A Theory of Fed Watching in a Macroeconomic Policy Game
This paper examines the phenomenon of "Fed watching" within the context of a macroeconomic policy game. Following A. Cukierman and A. H. Meltzer's 1986 article, the policymaker's preferences are private information and noisy monetary control causes past observations of money growth to be a noisy signal of the monetary authority's future intentions. Individuals are allowed to acquire additional information about the monetary authority's preferences. Thus, both past observations of money growth and costly information about the policymaker's preferences are used by agents in forming expectations about policy. The public's acquisition of information alters the monetary authority's strategic calculus, making noisy monetary control less desirable. Copyright 1992 by Economics Department of the University of Pennsylvania and the Osaka University Institute of Social and Economic Research Association.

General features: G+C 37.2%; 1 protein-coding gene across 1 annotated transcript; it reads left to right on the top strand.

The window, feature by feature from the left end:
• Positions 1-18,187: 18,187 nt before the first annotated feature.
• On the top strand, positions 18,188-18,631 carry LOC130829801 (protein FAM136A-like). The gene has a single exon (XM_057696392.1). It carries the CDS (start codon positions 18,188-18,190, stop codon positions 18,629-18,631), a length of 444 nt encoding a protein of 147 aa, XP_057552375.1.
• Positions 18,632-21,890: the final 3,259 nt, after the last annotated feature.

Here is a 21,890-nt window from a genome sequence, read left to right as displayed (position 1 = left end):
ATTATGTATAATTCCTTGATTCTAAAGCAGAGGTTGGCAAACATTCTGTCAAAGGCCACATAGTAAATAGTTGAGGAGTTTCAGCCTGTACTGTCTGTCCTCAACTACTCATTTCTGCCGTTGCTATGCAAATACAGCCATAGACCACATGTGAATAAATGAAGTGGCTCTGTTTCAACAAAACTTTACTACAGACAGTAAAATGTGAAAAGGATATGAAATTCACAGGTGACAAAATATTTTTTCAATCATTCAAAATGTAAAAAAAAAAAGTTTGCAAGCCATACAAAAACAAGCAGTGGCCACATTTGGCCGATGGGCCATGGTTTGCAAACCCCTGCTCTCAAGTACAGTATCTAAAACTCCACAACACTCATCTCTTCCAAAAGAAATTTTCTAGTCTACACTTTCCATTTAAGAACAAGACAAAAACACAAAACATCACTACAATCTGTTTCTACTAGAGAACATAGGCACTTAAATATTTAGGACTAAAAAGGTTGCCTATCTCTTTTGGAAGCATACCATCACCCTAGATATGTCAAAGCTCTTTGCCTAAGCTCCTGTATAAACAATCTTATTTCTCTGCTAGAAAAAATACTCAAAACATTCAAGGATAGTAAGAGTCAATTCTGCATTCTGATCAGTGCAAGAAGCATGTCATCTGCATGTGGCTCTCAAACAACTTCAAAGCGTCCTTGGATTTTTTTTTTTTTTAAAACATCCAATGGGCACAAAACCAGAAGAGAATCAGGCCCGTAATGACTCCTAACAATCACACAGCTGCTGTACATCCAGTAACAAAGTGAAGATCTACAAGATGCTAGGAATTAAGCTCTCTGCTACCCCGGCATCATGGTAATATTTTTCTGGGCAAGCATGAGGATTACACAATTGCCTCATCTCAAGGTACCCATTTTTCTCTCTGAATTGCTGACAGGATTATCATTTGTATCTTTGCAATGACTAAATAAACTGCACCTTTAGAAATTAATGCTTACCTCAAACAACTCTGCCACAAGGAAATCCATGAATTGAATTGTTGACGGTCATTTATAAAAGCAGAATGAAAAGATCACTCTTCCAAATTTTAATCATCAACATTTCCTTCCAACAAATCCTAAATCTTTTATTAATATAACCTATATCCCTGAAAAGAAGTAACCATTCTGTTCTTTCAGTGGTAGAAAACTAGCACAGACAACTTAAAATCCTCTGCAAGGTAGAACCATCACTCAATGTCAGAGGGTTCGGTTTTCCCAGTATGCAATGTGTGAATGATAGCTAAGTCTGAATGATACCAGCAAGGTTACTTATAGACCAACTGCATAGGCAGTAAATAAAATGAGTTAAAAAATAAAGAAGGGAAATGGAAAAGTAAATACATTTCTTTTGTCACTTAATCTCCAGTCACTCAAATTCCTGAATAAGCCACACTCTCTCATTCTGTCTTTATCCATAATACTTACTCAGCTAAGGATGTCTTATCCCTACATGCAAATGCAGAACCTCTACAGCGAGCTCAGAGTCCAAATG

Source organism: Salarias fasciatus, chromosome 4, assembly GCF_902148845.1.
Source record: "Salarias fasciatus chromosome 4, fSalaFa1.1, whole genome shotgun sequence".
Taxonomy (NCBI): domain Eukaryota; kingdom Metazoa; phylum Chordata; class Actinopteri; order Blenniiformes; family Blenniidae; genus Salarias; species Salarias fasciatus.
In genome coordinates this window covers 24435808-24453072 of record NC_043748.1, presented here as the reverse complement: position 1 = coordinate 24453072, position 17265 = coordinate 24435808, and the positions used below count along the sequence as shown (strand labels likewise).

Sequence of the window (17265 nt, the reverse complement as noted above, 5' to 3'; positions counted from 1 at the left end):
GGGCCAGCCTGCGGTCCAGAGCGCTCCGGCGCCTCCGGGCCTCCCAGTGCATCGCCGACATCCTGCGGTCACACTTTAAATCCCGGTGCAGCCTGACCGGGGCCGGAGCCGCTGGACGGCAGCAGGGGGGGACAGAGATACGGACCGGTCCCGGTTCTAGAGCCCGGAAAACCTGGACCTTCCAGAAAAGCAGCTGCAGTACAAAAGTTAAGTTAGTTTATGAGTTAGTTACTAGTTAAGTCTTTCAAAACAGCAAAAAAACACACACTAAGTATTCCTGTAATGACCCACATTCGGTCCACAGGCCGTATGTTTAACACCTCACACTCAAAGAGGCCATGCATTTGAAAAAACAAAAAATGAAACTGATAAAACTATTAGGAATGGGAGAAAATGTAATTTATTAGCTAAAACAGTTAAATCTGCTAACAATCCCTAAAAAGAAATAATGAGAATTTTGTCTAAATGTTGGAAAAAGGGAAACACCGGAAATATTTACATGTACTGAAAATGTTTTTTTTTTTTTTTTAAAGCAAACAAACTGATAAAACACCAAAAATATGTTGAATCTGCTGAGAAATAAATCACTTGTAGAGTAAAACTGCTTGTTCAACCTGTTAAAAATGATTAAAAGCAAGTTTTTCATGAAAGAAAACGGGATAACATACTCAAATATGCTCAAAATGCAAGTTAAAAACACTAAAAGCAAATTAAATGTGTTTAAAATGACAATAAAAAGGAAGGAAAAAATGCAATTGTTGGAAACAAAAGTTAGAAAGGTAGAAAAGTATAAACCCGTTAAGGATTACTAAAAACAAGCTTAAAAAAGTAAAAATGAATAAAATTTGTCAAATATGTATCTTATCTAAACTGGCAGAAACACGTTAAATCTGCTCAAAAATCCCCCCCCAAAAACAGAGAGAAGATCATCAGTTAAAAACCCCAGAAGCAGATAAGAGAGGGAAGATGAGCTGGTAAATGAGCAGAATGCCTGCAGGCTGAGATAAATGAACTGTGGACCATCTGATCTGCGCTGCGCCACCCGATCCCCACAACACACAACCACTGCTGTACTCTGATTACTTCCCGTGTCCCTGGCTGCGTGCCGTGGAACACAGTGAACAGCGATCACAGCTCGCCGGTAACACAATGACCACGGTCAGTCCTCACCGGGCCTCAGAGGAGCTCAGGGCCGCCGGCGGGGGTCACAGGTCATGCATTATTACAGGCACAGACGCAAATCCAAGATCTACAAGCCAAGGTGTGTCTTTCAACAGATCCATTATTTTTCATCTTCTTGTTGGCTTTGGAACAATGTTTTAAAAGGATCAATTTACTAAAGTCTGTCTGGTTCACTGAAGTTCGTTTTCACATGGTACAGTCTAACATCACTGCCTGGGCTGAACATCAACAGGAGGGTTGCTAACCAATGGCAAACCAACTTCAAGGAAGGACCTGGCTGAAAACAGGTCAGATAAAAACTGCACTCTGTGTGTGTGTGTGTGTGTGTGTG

Volume (Year): 33 (1992)
Issue (Month): 3 (August)
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